Background: With biomedical developments in treatment and prevention of HIV, the implications of living with HIV are considerably more manageable. Within this context, we aimed to describe and quantify the present-day burden of living with HIV among men who have sex with men (MSM) in the Netherlands.
Methods: In this mixed-methods study, we did in-depth interviews on HIV-related burden with MSM diagnosed with HIV between 2014 and 2018. Interviewees were recruited at three HIV treatment centres and the Public Health Service of Amsterdam in the Netherlands. Using the transcripts from all interviewees, the qualitative analysis was done by two independent researchers applying an open-coding process. Results were used to generate a questionnaire measuring HIV-related burden, which was distributed via gay dating apps or sites and social media. MSM diagnosed with HIV before 2019 who completed the questionnaire were included in the quantitative analyses. Descriptive analyses were used to report burden prevalence and to explore differences in burden among MSM diagnosed at different antiretroviral therapy periods. Sociodemographic determinants of burden were explored using multinomial logistic regression.
Findings: Between May, 2018, and March, 2019, 18 of 25 MSM who consented for further contact were interviewed, after which thematic saturation was reached. The interviewees revealed that aspects related to medicalisation and emotional consequences were burdensome temporarily after diagnosis, whereas aspects related to HIV status disclosure, stigma, and the sexual and social life were mentioned to be burdensome more persistently. Between April and July, 2019, 613 MSM with HIV started the quantitative survey, of whom 438 (71%) completed the questionnaire and were included in the analyses. These 438 MSM were diagnosed with HIV between 1984 and 2018. The median time since HIV diagnosis was 8 years (IQR 4-13). In total, 135 (31%) of 438 online respondents reported that living with HIV was generally experienced as burdensome and 361 (82%) would be relieved if HIV could be cured. Compared with a low level of burden, a moderate level of burden was associated with having another chronic condition (p=0·0030), and a high level of burden was associated with a more recent diagnosis (p=0·0060) and not knowing other individuals with HIV (p=0·0020). Disclosure dilemmas were reported to be the most burdensome, resulting in difficulties initiating sex (122 [32%] of 378 respondents) and establishing relationships (85 [41%] of 207 respondents). The most prevalent emotional consequences were shame (112 [26%] of 438 respondents) and stress (80 [18%] of 438 respondents). Disclosure and taking antiretroviral therapy in the presence of others were experienced as more burdensome among those diagnosed after 2005 than among those diagnosed in or before 2005.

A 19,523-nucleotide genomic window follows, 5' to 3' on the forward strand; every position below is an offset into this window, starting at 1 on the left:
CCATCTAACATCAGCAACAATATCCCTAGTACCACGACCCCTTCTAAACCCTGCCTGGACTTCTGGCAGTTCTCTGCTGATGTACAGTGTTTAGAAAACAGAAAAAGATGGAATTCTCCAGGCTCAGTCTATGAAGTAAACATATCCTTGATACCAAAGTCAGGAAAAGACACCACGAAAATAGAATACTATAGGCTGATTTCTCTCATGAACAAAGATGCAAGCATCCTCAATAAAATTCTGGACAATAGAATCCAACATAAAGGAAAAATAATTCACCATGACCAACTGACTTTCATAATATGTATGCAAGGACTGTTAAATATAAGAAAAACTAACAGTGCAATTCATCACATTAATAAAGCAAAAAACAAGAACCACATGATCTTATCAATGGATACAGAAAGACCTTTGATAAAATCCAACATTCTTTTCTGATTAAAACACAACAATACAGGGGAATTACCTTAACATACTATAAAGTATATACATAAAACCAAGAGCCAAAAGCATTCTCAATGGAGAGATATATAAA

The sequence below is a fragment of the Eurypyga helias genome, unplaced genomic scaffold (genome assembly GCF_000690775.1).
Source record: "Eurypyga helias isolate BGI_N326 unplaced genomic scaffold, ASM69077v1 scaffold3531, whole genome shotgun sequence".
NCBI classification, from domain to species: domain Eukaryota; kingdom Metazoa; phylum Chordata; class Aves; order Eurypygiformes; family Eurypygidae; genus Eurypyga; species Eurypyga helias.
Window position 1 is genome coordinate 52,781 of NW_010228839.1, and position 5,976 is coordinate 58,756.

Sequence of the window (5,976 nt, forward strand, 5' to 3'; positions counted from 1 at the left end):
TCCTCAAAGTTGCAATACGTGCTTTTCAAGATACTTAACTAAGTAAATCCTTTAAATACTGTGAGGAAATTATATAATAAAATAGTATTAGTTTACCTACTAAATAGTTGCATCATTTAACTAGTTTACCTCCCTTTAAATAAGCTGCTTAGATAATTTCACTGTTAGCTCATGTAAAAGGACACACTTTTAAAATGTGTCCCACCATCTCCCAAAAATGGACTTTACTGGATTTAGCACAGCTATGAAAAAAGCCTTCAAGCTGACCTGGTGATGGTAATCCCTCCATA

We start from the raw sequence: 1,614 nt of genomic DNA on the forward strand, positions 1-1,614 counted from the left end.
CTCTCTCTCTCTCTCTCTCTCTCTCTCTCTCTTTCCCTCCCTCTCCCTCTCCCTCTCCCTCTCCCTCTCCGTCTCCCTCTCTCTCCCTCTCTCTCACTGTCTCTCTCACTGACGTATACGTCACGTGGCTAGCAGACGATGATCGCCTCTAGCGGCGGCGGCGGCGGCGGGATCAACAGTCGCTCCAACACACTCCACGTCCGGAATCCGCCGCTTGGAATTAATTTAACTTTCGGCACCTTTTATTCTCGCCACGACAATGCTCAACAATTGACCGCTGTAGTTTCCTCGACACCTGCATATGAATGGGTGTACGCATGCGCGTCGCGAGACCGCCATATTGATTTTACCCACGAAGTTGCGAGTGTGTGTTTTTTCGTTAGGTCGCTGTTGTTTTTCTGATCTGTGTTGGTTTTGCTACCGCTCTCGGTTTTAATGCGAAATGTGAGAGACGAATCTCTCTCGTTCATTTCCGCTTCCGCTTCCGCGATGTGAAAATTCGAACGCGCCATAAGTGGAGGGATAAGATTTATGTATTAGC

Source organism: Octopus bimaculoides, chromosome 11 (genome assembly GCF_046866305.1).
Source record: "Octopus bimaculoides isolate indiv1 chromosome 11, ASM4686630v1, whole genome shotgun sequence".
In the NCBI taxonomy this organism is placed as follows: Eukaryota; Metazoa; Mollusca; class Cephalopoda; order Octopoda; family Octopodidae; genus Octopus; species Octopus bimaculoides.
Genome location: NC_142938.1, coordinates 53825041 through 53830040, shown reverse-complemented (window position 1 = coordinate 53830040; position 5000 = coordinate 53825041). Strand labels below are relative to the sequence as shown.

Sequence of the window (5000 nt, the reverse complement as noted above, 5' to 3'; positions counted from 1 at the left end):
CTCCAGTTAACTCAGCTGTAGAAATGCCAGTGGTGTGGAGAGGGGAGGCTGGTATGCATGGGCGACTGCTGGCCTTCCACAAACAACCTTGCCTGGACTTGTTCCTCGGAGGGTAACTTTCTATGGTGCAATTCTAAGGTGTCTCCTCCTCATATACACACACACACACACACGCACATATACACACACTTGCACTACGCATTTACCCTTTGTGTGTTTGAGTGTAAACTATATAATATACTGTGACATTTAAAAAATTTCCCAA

Interpretation: Our findings highlight that despite medical advancements, further stigma reduction programmes and adapted psychosocial support for specific profiles of MSM living with HIV are needed.
Funding: HIV Transmission Elimination Amsterdam Initiative.
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